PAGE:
By Dan Healing
Calgary-based Imperial Oil Ltd. said Wednesday it is laying off about 200 of its 6,000 employees across Canada as part of a cost-cutting initiative due to low oil prices.
The oilsands, refining and energy retailing company, which has been reluctant to cut staff during the current and previous industry downturns, also confirmed Wednesday it has reduced the number of contractors it employs by about 450 since the start of the year.
Imperial is 69.6 per cent owned by U.S. energy giant ExxonMobil Corp., which said in October it would cut its global workforce by about 15 per cent, equating to about 14,000 jobs.
“There has been study work underway globally to assess the potential for further cost reductions from structural efficiencies and lower activity levels across our business,’ said Imperial spokeswoman Lisa Schmidt in an email.
“This work includes an evaluation of workforce requirements around the world on a country-by-country basis, including in Canada. Imperial has been engaged on this work with ExxonMobil.”
She said the job reduction decisions were made in Imperial’s best interest, not ordered by ExxonMobil, adding she was unable to say where the job cuts would be implemented.
Job reductions in Canada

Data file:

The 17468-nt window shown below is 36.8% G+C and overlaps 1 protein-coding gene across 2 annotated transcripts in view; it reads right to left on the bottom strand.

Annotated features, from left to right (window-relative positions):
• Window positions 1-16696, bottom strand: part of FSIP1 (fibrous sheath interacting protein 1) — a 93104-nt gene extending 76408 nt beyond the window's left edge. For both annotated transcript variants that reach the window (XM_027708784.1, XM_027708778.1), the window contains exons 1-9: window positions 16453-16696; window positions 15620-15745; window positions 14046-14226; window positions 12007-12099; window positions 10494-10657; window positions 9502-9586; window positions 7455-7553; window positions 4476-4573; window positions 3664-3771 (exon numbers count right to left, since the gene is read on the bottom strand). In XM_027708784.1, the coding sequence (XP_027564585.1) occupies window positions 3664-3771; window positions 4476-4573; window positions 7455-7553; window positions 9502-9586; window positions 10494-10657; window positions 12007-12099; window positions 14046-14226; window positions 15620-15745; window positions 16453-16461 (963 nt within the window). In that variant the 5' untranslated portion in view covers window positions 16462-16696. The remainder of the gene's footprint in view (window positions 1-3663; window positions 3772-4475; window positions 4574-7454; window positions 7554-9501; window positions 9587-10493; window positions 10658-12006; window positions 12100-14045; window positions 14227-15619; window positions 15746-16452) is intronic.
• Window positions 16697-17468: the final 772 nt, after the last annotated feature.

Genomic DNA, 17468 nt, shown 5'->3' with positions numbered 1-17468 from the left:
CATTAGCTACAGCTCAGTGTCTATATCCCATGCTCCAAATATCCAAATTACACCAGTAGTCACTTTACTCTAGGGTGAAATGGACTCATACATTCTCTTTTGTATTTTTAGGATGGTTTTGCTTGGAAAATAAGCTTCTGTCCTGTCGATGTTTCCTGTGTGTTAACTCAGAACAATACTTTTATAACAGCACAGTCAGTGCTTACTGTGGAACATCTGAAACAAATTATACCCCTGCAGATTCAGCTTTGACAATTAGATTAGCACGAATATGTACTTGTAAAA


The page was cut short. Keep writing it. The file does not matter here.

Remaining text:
In a separate news release on Wednesday, Exxon said it expects up to 300 job reductions in Canada by the end of 2021 from Imperial as well as its wholly owned subsidiaries, ExxonMobil Canada Ltd. and ExxonMobil Business Centre Canada ULC.
Imperial committed in March to cut spending by $1 billion, including a $500 million reduction in capital spending plus $500 million in lower operating expenses, due to lower energy demand caused by lockdowns to prevent spread of the COVID-19 virus.
“When the pandemic hit, we immediately started developing plans to respond and minimize the business impact during the downturn,” CEO Brad Corson said at the company’s recent investor day, adding the company is well ahead of its cost-cutting targets.
“And of course, we’re going to continue to look for further efficiencies going forward.”
In a posting on its website, Imperial said it recognizes that job losses are difficult, adding that company support of affected workers will include outplacement services.
Earlier this week, Imperial confirmed it will relinquish its contract to provide business management services to Syncrude Canada Ltd. when Suncor Energy Inc. takes over as operator of its oilsands mine and upgrader in northern Alberta at the end of 2021.
Under the contract, which has been in place for about 14 years, staff from Imperial were seconded to certain positions at Syncrude and provided people to assist in implementing strategies, while Syncrude remained the day-to-day operator.
Suncor said it hopes to realize cost-saving synergies of about $300 million per year as operator.
The Imperial job cuts are part of a trend by Calgary oil and gas companies who have been reporting reduced earnings on lower commodity prices.
Cenovus Energy Inc. and Husky Energy Inc. have announced they will cut as many as one in four jobs, potentially more than 2,000 workers, if their merger announced in October is closed as expected early next year.
Suncor, meanwhile, has announced it will cut as many as 1,930 jobs over 18 months to reduce total staff by 10 to 15 per cent.